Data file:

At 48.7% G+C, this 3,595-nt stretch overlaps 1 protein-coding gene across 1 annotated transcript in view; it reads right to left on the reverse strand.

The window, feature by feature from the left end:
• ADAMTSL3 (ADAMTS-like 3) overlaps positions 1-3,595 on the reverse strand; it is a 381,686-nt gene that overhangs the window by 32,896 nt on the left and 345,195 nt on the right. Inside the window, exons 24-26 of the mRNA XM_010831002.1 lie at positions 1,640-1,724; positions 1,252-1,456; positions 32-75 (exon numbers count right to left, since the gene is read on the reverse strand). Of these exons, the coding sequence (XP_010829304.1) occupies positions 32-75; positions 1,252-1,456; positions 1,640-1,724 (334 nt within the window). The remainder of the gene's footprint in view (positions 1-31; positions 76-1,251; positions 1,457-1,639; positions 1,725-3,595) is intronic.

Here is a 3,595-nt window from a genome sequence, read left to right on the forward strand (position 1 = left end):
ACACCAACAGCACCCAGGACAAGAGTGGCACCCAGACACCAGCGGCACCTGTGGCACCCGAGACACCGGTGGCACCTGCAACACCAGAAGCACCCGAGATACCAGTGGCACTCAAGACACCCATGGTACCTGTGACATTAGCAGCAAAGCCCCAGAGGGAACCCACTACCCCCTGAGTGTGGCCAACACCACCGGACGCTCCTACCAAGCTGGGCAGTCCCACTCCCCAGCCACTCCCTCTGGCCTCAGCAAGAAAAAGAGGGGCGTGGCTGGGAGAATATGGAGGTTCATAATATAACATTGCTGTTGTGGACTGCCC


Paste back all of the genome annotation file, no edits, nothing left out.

At 48.7% G+C, this 3,595-nt stretch overlaps 1 protein-coding gene across 1 annotated transcript in view; it reads right to left on the reverse strand.

The window, feature by feature from the left end:
• ADAMTSL3 (ADAMTS-like 3) overlaps positions 1-3,595 on the reverse strand; it is a 381,686-nt gene that overhangs the window by 32,896 nt on the left and 345,195 nt on the right. Inside the window, exons 24-26 of the mRNA XM_010831002.1 lie at positions 1,640-1,724; positions 1,252-1,456; positions 32-75 (exon numbers count right to left, since the gene is read on the reverse strand). Of these exons, the coding sequence (XP_010829304.1) occupies positions 32-75; positions 1,252-1,456; positions 1,640-1,724 (334 nt within the window). The remainder of the gene's footprint in view (positions 1-31; positions 76-1,251; positions 1,457-1,639; positions 1,725-3,595) is intronic.

Here is a 3,595-nt window from a genome sequence, read left to right on the forward strand (position 1 = left end):
ACACCAACAGCACCCAGGACAAGAGTGGCACCCAGACACCAGCGGCACCTGTGGCACCCGAGACACCGGTGGCACCTGCAACACCAGAAGCACCCGAGATACCAGTGGCACTCAAGACACCCATGGTACCTGTGACATTAGCAGCAAAGCCCCAGAGGGAACCCACTACCCCCTGAGTGTGGCCAACACCACCGGACGCTCCTACCAAGCTGGGCAGTCCCACTCCCCAGCCACTCCCTCTGGCCTCAGCAAGAAAAAGAGGGGCGTGGCTGGGAGAATATGGAGGTTCATAATATAACATTGCTGTTGTGGACTGCCC